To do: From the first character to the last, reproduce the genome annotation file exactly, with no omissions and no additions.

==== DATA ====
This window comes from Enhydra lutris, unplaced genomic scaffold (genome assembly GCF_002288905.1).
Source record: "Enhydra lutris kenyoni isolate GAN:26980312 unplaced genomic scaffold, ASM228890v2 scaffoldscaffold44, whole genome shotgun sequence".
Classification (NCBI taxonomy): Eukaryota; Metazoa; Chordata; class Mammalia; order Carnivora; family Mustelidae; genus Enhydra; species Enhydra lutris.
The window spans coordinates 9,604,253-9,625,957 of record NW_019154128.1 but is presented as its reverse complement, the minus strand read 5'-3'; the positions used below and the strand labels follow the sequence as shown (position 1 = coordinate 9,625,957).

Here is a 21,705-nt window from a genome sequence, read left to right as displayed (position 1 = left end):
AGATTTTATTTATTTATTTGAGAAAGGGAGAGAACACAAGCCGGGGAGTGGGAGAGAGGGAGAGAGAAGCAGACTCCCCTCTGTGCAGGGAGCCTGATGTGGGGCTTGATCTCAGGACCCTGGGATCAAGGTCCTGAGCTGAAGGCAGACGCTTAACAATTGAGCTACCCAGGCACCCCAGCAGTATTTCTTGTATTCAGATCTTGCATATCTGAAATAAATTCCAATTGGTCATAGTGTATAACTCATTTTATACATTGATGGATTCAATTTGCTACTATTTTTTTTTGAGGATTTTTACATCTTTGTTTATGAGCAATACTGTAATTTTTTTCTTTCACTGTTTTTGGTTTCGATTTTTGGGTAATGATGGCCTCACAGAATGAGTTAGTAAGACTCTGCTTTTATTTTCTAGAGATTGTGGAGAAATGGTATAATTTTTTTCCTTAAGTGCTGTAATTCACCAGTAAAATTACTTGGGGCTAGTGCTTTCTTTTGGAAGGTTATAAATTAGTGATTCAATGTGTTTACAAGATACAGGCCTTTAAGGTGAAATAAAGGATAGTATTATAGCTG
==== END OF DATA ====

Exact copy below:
This window comes from Enhydra lutris, unplaced genomic scaffold (genome assembly GCF_002288905.1).
Source record: "Enhydra lutris kenyoni isolate GAN:26980312 unplaced genomic scaffold, ASM228890v2 scaffoldscaffold44, whole genome shotgun sequence".
Classification (NCBI taxonomy): Eukaryota; Metazoa; Chordata; class Mammalia; order Carnivora; family Mustelidae; genus Enhydra; species Enhydra lutris.
The window spans coordinates 9,604,253-9,625,957 of record NW_019154128.1 but is presented as its reverse complement, the minus strand read 5'-3'; the positions used below and the strand labels follow the sequence as shown (position 1 = coordinate 9,625,957).

Here is a 21,705-nt window from a genome sequence, read left to right as displayed (position 1 = left end):
AGATTTTATTTATTTATTTGAGAAAGGGAGAGAACACAAGCCGGGGAGTGGGAGAGAGGGAGAGAGAAGCAGACTCCCCTCTGTGCAGGGAGCCTGATGTGGGGCTTGATCTCAGGACCCTGGGATCAAGGTCCTGAGCTGAAGGCAGACGCTTAACAATTGAGCTACCCAGGCACCCCAGCAGTATTTCTTGTATTCAGATCTTGCATATCTGAAATAAATTCCAATTGGTCATAGTGTATAACTCATTTTATACATTGATGGATTCAATTTGCTACTATTTTTTTTTGAGGATTTTTACATCTTTGTTTATGAGCAATACTGTAATTTTTTTCTTTCACTGTTTTTGGTTTCGATTTTTGGGTAATGATGGCCTCACAGAATGAGTTAGTAAGACTCTGCTTTTATTTTCTAGAGATTGTGGAGAAATGGTATAATTTTTTTCCTTAAGTGCTGTAATTCACCAGTAAAATTACTTGGGGCTAGTGCTTTCTTTTGGAAGGTTATAAATTAGTGATTCAATGTGTTTACAAGATACAGGCCTTTAAGGTGAAATAAAGGATAGTATTATAGCTG